liberation movements in our region should close ranks.
This is informed by a conviction that the crisis in Zimbabwe is being
used as an entry point by imperialist powers to reassert hegemony over
a former colony and eventually over our whole region.
Well, of course, all kinds of forces will seek to exploit the crisis
in Zimbabwe, but attributing the crisis itself to imperialism is
exactly what Mugabe himself does constantly.
Of course, Mbeki will never say this as stridently as Mugabe. In fact,
Mbeki hardly ever mentions the words anti-imperialism, and perhaps for
good reason. How then would you explain yourself to your various
presidential expert panels on investment, IT, and so on, bristling
with chief executives from all of the largest multinationals?
And is this perhaps another reason why quiet diplomacy has to be quiet?
For his part, Mugabe blatantly uses the British colonial threat in an
entirely demagogic and increasingly futile attempt to distract
Zimbabweans from the failures and brutality of his own government.
We are told, for instance, that "land reform" did not succeed because
the British failed to meet their financial obligations as agreed in
the Lancaster House negotiations.
But what kind of heroic anti-imperialist liberation movement is this?
Can you imagine the Cubans arguing two decades after their
revolutionary breakthrough that they had not implemented land reform
because the US refused to subsidise it?
Mugabe's demagogic "anti-imperialism" is not an anti-imperialism that
seeks to defend the interests of the peasantry, the workers (insofar
as any remain employed) and the progressive professional and middle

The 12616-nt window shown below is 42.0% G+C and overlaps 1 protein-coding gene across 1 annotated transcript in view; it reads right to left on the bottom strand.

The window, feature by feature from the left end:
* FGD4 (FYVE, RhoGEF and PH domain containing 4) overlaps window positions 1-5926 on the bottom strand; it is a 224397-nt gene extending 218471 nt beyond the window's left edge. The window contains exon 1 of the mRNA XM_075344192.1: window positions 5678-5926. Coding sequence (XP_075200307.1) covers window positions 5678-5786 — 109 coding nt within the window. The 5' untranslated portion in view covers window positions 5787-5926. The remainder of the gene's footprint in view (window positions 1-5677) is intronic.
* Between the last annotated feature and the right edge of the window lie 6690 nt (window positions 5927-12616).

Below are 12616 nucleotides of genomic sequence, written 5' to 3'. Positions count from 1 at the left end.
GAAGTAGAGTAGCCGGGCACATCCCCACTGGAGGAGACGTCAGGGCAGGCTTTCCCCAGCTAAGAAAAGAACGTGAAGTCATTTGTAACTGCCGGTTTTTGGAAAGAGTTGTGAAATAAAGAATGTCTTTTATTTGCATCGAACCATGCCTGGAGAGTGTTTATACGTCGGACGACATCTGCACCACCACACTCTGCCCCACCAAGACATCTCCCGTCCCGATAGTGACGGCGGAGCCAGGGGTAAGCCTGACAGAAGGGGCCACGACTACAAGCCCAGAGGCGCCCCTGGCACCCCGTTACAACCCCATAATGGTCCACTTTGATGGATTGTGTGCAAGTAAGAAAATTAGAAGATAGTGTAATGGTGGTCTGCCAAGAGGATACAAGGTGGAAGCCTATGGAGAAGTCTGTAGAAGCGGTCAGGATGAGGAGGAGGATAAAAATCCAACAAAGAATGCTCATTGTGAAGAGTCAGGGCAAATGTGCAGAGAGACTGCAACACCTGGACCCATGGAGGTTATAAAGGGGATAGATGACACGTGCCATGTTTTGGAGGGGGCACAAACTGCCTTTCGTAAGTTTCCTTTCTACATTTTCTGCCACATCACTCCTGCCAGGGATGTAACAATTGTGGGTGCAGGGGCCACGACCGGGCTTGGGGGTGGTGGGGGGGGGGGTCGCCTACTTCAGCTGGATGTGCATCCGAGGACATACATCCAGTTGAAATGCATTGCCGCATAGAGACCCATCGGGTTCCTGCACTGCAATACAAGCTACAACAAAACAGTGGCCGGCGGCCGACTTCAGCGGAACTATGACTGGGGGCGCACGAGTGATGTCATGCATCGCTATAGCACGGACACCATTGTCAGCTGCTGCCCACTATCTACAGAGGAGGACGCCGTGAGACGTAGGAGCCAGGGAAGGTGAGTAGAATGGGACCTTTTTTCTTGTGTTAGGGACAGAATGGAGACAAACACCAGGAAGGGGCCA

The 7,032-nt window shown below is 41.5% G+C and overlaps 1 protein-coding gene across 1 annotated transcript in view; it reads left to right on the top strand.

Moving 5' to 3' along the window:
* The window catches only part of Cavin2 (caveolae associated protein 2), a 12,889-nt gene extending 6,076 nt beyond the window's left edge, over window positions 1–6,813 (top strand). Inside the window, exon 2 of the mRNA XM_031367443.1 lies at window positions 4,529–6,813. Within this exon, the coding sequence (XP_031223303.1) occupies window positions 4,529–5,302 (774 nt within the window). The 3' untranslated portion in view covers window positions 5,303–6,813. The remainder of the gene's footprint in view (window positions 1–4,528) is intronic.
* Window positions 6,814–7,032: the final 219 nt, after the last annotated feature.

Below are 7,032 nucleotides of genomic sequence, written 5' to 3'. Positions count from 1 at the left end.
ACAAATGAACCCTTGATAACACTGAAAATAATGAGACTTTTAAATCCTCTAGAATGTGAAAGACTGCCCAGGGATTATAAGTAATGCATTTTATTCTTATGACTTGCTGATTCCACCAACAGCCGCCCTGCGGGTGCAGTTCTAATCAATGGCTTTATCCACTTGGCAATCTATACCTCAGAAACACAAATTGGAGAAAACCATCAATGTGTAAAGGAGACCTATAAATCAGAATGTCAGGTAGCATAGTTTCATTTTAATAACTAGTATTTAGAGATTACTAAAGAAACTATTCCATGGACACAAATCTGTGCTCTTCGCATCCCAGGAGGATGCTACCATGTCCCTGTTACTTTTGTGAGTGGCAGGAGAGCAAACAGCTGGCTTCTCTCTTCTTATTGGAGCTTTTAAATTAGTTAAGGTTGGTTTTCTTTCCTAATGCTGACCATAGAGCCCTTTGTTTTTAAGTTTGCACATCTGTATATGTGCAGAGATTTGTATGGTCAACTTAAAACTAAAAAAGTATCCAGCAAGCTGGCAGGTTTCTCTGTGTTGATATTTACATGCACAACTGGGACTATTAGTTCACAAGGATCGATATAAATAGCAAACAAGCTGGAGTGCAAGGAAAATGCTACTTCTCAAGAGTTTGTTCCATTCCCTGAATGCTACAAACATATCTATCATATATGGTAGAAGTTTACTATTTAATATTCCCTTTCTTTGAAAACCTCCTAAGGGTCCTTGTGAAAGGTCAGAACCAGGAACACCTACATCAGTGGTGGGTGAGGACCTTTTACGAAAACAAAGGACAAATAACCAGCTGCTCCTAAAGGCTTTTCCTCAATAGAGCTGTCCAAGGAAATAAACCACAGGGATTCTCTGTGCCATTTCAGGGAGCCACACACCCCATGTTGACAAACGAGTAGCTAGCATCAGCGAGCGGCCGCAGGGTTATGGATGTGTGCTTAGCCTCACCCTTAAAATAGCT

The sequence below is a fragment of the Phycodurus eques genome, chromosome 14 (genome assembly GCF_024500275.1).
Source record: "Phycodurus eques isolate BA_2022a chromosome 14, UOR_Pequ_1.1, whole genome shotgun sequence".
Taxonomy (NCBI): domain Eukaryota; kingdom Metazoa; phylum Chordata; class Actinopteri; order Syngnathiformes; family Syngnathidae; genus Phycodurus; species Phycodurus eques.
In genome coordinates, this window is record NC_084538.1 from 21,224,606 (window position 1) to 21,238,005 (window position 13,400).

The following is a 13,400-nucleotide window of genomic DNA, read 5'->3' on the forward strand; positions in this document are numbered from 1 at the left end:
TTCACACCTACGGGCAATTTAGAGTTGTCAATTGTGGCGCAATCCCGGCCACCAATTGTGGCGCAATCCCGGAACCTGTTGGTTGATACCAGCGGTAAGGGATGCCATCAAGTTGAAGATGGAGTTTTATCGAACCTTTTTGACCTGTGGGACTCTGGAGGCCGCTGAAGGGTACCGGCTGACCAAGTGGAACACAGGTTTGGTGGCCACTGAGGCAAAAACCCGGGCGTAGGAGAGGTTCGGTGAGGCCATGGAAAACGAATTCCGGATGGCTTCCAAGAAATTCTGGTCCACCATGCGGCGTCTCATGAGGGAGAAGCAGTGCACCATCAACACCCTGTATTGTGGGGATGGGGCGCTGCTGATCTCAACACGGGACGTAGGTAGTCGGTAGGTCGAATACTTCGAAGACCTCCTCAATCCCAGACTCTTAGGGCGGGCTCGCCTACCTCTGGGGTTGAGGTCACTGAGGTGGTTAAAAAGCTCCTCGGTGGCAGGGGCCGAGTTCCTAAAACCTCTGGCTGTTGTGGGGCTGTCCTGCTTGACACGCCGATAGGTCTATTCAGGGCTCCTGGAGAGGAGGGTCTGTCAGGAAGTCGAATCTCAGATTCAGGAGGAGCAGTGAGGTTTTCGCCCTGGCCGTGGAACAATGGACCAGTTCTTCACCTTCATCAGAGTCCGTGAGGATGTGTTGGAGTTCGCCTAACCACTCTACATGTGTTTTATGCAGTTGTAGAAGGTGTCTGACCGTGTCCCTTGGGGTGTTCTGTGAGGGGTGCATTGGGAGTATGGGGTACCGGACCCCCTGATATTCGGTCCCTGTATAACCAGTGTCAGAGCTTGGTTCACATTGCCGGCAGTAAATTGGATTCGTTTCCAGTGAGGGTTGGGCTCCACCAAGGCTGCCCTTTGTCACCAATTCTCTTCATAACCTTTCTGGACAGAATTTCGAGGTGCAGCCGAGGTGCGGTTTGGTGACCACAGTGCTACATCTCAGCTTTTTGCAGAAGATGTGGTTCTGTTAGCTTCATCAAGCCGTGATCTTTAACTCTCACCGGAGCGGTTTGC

strata of Zimbabwe (and indeed of our region).
It is a pseudo anti-imperialism that seeks to defend the narrow
interests of a rentier capitalist elite within Zanu-PF and the upper
echelons of the state. It is a stratum that is entirely parasitic on
State power is used to pillage for the purposes of primitive
accumulation. And remember, much of the recent socio-economic crisis
in Zimbabwe dates back to the pillaging "peace mission" to the DRC in
the mid-1990s. It ended in bankruptcy and defeat for a once
professional and proud Zimbabwean army.
State power also insulates the ruling stratum from the worst of the
crisis they have provoked. And because access to state power and not
productive activity is the basis of its accumulation, state power is
not something that will be easily surrendered or even shared – no
matter how many doses of quiet diplomacy or rounds of elections.
What lessons as South Africans, and especially as ANC members, can we
learn from all of this? There are many objective and subjective
factors that make the ANC a very different national liberation
movement from Zanu-PF.